There’s an indicator that tells you when you’re hitting the IBP stage too hard, and the phase alignment section also includes a straightforward polarity reversal switch for situations where it’s needed.
Second OpinionThe cleanliness of a mic preamp is often revealed with vocals, and here the LMNOpre excelled. I threw a variety of solo vocals at it – both male and female voices with ribbons, dynamics and large diaphragm condensers. Clearly defined but never strident, the flat response and clean dynamics of the preamp allowed both vocalists to sound very lifelike and emotionally compelling. I’m sometimes challenged by female backup vocals, but the LMNOpre, an AEA R92 ribbon and an Empirical Labs compressor proved to be silkier, less sibilant and more open than I could ever hope for.
The two gain stages were easy to use and offered plenty of flexibility. I hit the low gain stage with both dynamics and condensers on vocals, guitars and percussion. Quick transients, neutral frequency response and unrestrained dynamics were the order of the day here. I tried the high gain stage with the R92 — nice and hot — and loved it. Theoretical input impedance mismatching aside, this pre was a perfect mate for my ribbon with lots of detail for being so smooth and buttery.
Low frequency resonance (LFR, shall we say) proved to be a useful feature that I’m now a bit addicted to. After achieving my best mic choice and placement, I would switch in the LFR and see if I could improve upon the sound with a little extra girth down low. Sometimes just a touch of LFR (settings of two or three) was sonic perfection on sources like electric guitar and bass. Other times I found myself fearfully trying settings of six or seven to give high-pitched female harmonies more thickness and substance. (Note to self: I must try this on kick or snare!) Far easier than patching an EQ in line and slightly different from proximity effect, now I want all my preamps to do this for me!
The phase alignment control is tricky, but can be very helpful. It’s no substitute for manually time aligning waveforms in your DAW, but does provide a means to check phase coherence and adjust mics as needed. I found such a range of control — way beyond a mere 0 or 180 — to be time consuming and (frankly) distracting as I fiddled with all my double-miked sources (i.e. bass and bass DI).
The heart of this pre is a very, very neutral and open gain stage, but its sheer versatility has bowled me over. These LFR and phase alignment controls are just begging to be played with … with geeky delight! My only quibble is wishing that the HPF had selectable frequency, but then I’d never leave the studio!
— Rob TavaglioneThe output section of the LMNOPre consists of a transformer and Output Level Trim. You can get a bit of saturation grit by driving the transformer hard, and use the “Trim” (attenuator) to bring the output level down to a manageable level to feed the next stage. A front panel switch bypasses if you don’t want the coloration that the transformer adds (it’s really pretty subtle even when driven hard). An overload indicator tells you when you’re driving the preamp section too hard.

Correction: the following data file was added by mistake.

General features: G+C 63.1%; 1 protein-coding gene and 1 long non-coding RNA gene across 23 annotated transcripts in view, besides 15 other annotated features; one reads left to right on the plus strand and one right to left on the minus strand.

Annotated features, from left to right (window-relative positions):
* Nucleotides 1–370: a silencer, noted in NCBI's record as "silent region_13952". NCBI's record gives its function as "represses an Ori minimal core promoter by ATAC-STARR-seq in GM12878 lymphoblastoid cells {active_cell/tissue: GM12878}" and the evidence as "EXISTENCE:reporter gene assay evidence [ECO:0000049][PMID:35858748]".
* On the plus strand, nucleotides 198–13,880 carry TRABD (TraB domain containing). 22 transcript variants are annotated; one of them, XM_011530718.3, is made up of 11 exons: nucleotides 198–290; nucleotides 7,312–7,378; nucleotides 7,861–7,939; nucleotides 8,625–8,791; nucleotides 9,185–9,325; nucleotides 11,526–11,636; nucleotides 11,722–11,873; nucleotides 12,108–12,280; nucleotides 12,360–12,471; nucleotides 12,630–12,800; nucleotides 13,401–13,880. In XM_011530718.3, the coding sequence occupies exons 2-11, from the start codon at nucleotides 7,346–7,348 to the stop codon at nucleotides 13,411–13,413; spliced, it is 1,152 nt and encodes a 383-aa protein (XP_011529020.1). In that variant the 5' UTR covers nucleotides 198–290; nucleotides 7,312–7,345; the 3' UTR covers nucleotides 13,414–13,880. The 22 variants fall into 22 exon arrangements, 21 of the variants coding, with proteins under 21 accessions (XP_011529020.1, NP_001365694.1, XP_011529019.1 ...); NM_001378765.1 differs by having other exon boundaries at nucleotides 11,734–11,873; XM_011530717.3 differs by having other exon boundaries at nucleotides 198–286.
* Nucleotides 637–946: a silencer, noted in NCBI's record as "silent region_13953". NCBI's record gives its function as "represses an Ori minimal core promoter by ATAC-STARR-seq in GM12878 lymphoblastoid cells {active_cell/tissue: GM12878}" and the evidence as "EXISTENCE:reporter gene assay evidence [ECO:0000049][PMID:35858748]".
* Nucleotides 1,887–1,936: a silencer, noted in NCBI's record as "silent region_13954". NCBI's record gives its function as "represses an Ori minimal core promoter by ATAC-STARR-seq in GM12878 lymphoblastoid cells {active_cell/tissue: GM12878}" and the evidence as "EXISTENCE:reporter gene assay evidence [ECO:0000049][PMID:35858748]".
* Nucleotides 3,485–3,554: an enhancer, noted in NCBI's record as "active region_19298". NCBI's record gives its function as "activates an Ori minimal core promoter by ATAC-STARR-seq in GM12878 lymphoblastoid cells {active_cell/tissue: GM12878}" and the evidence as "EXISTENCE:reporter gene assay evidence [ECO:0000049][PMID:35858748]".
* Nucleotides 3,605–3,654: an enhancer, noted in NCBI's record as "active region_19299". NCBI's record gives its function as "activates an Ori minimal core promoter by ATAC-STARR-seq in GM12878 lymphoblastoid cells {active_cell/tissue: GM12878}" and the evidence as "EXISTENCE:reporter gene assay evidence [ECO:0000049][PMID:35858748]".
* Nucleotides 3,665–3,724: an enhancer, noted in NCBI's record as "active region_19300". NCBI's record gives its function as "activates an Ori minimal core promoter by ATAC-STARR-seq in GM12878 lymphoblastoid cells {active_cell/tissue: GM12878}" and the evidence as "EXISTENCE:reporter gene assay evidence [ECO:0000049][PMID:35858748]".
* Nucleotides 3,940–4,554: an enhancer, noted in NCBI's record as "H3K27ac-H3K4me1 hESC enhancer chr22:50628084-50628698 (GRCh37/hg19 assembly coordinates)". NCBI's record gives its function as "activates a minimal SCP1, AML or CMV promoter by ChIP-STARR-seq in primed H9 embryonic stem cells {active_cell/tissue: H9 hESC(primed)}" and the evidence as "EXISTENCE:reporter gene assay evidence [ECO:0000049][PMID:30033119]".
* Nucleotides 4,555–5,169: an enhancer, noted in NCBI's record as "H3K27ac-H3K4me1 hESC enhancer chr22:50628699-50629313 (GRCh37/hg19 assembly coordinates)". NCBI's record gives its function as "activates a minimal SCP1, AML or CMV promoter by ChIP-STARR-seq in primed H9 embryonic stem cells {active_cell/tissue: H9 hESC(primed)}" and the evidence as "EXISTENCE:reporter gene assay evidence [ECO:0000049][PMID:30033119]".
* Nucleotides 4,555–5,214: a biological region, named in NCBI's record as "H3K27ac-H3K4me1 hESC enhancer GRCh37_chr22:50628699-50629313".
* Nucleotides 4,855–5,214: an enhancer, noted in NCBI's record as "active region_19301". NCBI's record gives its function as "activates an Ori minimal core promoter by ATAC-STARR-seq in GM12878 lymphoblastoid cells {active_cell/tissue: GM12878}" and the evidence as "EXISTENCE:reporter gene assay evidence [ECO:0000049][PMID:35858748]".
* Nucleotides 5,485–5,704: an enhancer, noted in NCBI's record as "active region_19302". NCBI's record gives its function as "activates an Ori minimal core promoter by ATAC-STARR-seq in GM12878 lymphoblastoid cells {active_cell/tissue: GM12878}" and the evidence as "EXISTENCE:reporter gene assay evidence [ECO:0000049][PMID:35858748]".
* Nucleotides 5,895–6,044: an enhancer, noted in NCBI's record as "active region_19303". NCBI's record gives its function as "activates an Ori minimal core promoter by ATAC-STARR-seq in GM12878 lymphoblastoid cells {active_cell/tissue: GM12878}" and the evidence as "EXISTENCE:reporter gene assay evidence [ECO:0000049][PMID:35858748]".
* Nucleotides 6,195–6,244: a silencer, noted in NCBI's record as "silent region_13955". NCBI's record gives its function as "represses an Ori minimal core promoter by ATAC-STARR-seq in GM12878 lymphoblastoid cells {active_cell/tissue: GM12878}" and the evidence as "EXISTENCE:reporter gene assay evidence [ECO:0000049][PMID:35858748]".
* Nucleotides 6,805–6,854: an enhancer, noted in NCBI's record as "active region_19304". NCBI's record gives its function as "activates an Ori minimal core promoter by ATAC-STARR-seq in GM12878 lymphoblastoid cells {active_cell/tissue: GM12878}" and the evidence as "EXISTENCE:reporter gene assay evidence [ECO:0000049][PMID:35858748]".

There are XLR connectors on the back panel for mic input, preamp output, external transformer connection (5-pin) and a pair of XLRs associated with the IBP circuit. The signal at the “Send” connector is straight out of the gain stage, essentially identical to the LMNOPre output with the transformer and output trim bypassed and the IBP disengaged.
Pressing the Insert Enable switch adjacent to the Return connector switches the IBP input from the preamp gain section to the Insert XLR. This allows you to use the IBP as an independent line level processor for tweaking a previously recorded track, or the insertion of external processors prior to the IBP circuit.
Once the unit has warmed up there isn’t much to do but plug in a mic, select the right input connector and go.
I found, with the gadgets switched out, the basic sound was quite close to a Great River MP-2H. This isn’t surprising since both use input and output transformers and have the same design goal: clean and quiet amplification with minimum coloration. Having 15 dB more gain than I’m accustomed to allowed me to explore using a couple of particularly low sensitivity mics in situations where they normally don’t work. A stock Beyer M260 about six feet back from my Martin D-18, for example, gave me the best classic Lester Flatt bluegrass backup sound I’ve ever heard in my studio. I could barely tickle the record level meter with my other preamps at that distance.
The LF Resonance is a real wild card. I found it somewhat unpredictable, but kind of fun. It puts a hump in the low frequency response, but the frequency, width and amount of boost varies widely with both the setting of the LF Resonance control and the gain. I could find frequencies where the gain would increase when lowering the Gain control. It seemed in use with real sources to have the greatest audible effect when the gain was set just prior to the output transformer audibly saturating, and finding a LF Resonance setting that pushes it over the edge.
It’s a bit like an adjustable proximity effect when not overused. In the manual, Little describes an extreme setting making something sound like it was miked through a long tube, but I was unable to abuse it in that way. It’s definitely a tweak-to-taste tool.
Is the traditional DAW technique of slipping a track forward or back just as effective as the IBP? The answer: Sometimes; sometimes not. And sometimes combining both techniques is better than using one or the other by itself. On something with a high transient content, for instance top and bottom mics on a snare drum, I’d be inclined to time-align the tracks on the DAW first, then twiddle with the IBP to compensate for the phase shift through the body of the drum. I didn’t have an opportunity to try this, but I’m sure someone will.
The ”Preliminary, unedited” manual is both enlightening and entertaining, suggesting applications for the unconventional tools and controls without guiding the reader through a knob-turning procedure, but rather, encouraging experimentation. It covers all the bases. The only thing I’d add is a block diagram. This would clarify the function of the switches and internal jumpers.
This is a preamp with tools that you won’t find on any other preamp. They’re effective when used judiciously, and the preamp itself will do any mic proud. That it’s quiet enough to use all of its gain without excessive noise is a credit to the designer. While it’s fairly expensive, it’s in line with the cost of a premium grade mic preamp (which this certainly is) plus the unique stand-alone IBP phase alignment tool. It’s well-built, looks nice and does what it is intended to do.